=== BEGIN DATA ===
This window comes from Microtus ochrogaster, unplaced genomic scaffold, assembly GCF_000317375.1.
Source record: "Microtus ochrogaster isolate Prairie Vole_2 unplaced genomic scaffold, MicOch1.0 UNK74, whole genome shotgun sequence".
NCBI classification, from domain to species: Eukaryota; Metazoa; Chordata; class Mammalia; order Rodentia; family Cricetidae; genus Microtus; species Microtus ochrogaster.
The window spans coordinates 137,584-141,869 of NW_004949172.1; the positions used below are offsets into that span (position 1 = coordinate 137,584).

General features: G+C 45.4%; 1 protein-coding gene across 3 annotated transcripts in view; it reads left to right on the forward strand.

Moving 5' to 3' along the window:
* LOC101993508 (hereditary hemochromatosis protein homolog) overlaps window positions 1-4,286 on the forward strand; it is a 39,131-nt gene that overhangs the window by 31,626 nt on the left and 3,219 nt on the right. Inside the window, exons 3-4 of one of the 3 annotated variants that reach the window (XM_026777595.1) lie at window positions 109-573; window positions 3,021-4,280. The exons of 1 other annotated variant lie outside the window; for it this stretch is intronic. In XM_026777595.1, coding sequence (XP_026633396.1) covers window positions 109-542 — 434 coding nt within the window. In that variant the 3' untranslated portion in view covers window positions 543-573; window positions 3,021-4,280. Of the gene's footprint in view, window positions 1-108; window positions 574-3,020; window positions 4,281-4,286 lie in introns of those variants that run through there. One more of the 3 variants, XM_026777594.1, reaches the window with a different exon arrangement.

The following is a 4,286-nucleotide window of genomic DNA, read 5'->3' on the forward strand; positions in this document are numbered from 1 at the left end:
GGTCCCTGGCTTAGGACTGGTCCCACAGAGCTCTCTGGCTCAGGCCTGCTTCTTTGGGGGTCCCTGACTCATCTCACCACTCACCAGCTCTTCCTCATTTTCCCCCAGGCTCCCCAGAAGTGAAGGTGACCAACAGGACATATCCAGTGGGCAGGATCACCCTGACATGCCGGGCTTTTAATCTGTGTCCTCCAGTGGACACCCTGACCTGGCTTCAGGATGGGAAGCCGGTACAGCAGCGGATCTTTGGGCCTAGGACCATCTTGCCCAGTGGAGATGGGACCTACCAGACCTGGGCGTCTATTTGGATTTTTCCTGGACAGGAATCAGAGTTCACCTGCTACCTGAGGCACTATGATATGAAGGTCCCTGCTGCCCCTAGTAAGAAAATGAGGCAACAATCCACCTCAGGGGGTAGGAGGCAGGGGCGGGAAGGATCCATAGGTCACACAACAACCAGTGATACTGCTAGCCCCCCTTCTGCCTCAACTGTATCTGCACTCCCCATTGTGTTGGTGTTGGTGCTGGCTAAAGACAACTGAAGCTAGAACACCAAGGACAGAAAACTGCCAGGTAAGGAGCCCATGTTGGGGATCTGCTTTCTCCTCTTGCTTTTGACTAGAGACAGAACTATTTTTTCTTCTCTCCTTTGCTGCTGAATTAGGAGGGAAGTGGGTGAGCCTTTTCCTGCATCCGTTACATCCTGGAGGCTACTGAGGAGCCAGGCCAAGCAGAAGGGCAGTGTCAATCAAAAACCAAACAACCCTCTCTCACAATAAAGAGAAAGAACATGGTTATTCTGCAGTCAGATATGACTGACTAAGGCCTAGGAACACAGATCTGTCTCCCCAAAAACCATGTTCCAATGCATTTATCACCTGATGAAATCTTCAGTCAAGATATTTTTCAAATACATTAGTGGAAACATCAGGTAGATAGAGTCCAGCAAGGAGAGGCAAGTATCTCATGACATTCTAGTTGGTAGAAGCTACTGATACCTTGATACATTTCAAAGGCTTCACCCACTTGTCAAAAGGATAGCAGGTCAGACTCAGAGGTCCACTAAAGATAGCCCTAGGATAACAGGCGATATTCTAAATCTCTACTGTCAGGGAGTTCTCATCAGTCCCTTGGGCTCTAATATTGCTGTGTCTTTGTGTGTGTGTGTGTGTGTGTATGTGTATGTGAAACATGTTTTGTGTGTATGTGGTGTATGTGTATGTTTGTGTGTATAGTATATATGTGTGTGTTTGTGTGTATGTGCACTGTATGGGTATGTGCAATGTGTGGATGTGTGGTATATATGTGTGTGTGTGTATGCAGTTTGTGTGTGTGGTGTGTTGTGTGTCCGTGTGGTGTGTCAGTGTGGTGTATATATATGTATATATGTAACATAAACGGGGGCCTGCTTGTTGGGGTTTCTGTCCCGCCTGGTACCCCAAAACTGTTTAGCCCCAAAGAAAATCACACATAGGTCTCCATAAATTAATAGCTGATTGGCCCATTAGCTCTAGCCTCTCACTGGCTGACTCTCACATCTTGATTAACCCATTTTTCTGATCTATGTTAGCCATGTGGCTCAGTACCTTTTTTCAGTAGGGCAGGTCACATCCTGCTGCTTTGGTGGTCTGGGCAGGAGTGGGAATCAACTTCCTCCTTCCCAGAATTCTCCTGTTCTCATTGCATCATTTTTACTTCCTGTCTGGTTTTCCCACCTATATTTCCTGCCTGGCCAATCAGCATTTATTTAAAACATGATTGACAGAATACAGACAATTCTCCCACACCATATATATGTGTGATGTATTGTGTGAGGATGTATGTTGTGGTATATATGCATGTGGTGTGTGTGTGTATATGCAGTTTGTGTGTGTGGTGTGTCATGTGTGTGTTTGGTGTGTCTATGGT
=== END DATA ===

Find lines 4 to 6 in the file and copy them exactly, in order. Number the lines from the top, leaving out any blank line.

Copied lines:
The window spans coordinates 137,584-141,869 of NW_004949172.1; the positions used below are offsets into that span (position 1 = coordinate 137,584).

General features: G+C 45.4%; 1 protein-coding gene across 3 annotated transcripts in view; it reads left to right on the forward strand.

Moving 5' to 3' along the window: